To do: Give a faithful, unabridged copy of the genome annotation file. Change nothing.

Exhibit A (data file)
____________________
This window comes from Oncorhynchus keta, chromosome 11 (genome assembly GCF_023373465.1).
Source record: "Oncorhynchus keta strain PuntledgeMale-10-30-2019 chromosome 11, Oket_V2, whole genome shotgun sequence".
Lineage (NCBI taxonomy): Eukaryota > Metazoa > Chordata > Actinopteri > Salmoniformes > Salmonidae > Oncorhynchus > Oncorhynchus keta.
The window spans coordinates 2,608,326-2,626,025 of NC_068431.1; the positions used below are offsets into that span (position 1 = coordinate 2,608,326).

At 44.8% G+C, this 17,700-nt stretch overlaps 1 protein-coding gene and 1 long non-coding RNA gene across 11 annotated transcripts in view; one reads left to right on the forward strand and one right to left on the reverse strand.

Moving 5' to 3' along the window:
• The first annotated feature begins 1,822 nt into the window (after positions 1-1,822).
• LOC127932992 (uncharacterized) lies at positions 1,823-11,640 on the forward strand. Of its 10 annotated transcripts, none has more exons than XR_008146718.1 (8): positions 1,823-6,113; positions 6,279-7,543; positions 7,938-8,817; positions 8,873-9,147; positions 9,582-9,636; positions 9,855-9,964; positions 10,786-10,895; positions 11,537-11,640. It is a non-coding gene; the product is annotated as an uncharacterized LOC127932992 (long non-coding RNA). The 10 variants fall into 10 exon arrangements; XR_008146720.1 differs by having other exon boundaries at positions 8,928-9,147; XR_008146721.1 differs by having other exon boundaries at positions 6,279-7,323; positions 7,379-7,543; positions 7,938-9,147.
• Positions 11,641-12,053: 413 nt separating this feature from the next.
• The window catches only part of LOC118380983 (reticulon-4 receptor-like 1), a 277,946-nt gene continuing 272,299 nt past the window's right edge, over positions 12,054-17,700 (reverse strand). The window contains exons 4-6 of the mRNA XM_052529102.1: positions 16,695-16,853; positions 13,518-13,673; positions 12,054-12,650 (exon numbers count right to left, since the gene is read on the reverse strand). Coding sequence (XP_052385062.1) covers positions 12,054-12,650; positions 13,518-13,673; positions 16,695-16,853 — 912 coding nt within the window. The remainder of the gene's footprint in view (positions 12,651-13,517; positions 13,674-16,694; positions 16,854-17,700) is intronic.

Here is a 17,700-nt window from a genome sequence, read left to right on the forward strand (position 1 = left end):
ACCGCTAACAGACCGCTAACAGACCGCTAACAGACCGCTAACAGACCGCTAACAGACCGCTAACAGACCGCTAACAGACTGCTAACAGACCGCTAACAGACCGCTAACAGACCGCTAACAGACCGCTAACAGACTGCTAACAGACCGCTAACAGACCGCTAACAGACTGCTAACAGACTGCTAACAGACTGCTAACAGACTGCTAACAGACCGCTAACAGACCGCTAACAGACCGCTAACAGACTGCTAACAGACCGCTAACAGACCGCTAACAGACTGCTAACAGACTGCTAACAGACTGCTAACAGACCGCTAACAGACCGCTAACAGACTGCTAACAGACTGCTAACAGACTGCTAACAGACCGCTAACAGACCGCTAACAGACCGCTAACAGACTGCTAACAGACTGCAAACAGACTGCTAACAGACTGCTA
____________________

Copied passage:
This window comes from Oncorhynchus keta, chromosome 11 (genome assembly GCF_023373465.1).
Source record: "Oncorhynchus keta strain PuntledgeMale-10-30-2019 chromosome 11, Oket_V2, whole genome shotgun sequence".
Lineage (NCBI taxonomy): Eukaryota > Metazoa > Chordata > Actinopteri > Salmoniformes > Salmonidae > Oncorhynchus > Oncorhynchus keta.
The window spans coordinates 2,608,326-2,626,025 of NC_068431.1; the positions used below are offsets into that span (position 1 = coordinate 2,608,326).

At 44.8% G+C, this 17,700-nt stretch overlaps 1 protein-coding gene and 1 long non-coding RNA gene across 11 annotated transcripts in view; one reads left to right on the forward strand and one right to left on the reverse strand.

Moving 5' to 3' along the window:
• The first annotated feature begins 1,822 nt into the window (after positions 1-1,822).
• LOC127932992 (uncharacterized) lies at positions 1,823-11,640 on the forward strand. Of its 10 annotated transcripts, none has more exons than XR_008146718.1 (8): positions 1,823-6,113; positions 6,279-7,543; positions 7,938-8,817; positions 8,873-9,147; positions 9,582-9,636; positions 9,855-9,964; positions 10,786-10,895; positions 11,537-11,640. It is a non-coding gene; the product is annotated as an uncharacterized LOC127932992 (long non-coding RNA). The 10 variants fall into 10 exon arrangements; XR_008146720.1 differs by having other exon boundaries at positions 8,928-9,147; XR_008146721.1 differs by having other exon boundaries at positions 6,279-7,323; positions 7,379-7,543; positions 7,938-9,147.
• Positions 11,641-12,053: 413 nt separating this feature from the next.
• The window catches only part of LOC118380983 (reticulon-4 receptor-like 1), a 277,946-nt gene continuing 272,299 nt past the window's right edge, over positions 12,054-17,700 (reverse strand). The window contains exons 4-6 of the mRNA XM_052529102.1: positions 16,695-16,853; positions 13,518-13,673; positions 12,054-12,650 (exon numbers count right to left, since the gene is read on the reverse strand). Coding sequence (XP_052385062.1) covers positions 12,054-12,650; positions 13,518-13,673; positions 16,695-16,853 — 912 coding nt within the window. The remainder of the gene's footprint in view (positions 12,651-13,517; positions 13,674-16,694; positions 16,854-17,700) is intronic.

Here is a 17,700-nt window from a genome sequence, read left to right on the forward strand (position 1 = left end):
ACCGCTAACAGACCGCTAACAGACCGCTAACAGACCGCTAACAGACCGCTAACAGACCGCTAACAGACCGCTAACAGACTGCTAACAGACCGCTAACAGACCGCTAACAGACCGCTAACAGACCGCTAACAGACTGCTAACAGACCGCTAACAGACCGCTAACAGACTGCTAACAGACTGCTAACAGACTGCTAACAGACTGCTAACAGACCGCTAACAGACCGCTAACAGACCGCTAACAGACTGCTAACAGACCGCTAACAGACCGCTAACAGACTGCTAACAGACTGCTAACAGACTGCTAACAGACCGCTAACAGACCGCTAACAGACTGCTAACAGACTGCTAACAGACTGCTAACAGACCGCTAACAGACCGCTAACAGACCGCTAACAGACTGCTAACAGACTGCAAACAGACTGCTAACAGACTGCTA